Geothermal tourism has a long history in New Zealand.   Te Arawa iwi oral histories recount early visitors near Rotorua and Taupo districts and missionaries captured interest in geothermal attractions with their vivid descriptions, drawings and paintings. The early tourists came to bath in thermal waters and to see the geysers, springs, mud pools, and the once visible giant Pink and White Terraces of Lake Rotomahana (destroyed in 1886 by the eruption of Mount Tarawera). International tourism followed and by the 1860s, the people of Tuhourangi (local iwi) were fully engaged in tourism.

Interest in natural features and in the healing qualities of geothermal fluid continued to grow and today it contributes significantly to the local and national economy, including growing investment and leadership by Māori.  Experiences include visiting natural features, and learning about Maori cultural links and traditional uses of the resource. People enjoy bathing in natural geothermal waters throughout New Zealand, from Ngawha Springs in Northland to Westland in the south and ‘wellness’ tourism is also an area of potential growth, provided the resource is managed sustainably.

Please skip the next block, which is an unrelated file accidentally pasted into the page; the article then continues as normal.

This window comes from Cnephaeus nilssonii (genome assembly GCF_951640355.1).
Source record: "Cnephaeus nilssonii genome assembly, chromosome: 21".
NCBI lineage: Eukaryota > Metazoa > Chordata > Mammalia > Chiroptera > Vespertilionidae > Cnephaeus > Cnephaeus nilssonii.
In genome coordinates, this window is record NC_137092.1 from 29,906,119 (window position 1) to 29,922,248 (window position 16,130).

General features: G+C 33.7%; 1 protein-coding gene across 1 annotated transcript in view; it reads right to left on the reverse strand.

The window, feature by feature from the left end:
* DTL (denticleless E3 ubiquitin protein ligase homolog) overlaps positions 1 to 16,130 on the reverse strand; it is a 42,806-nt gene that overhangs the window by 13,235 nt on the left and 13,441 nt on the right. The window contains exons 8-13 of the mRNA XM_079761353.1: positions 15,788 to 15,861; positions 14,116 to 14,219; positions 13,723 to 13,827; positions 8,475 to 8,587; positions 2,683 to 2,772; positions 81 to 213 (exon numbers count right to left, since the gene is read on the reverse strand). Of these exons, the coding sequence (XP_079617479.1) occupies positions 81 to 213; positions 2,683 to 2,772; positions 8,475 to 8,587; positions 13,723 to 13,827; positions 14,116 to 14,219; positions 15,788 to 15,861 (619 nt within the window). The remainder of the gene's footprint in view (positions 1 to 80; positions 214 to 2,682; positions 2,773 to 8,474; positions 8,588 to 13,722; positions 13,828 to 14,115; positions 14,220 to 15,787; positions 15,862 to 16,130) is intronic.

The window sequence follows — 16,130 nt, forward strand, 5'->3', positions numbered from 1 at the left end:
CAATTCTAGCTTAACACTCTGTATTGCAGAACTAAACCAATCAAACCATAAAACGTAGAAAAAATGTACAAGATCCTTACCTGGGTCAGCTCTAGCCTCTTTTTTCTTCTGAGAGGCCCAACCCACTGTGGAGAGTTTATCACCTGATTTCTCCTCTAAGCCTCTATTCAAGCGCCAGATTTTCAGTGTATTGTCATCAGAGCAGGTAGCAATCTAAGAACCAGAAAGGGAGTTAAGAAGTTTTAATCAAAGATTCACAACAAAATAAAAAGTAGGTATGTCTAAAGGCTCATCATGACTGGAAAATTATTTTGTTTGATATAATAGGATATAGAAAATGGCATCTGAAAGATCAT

The Whakarewarewa valley within the Rotorua geothermal field is currently the most visited tourist area in New Zealand, including the attractions of Te Puia and Whakarewarewa Village.


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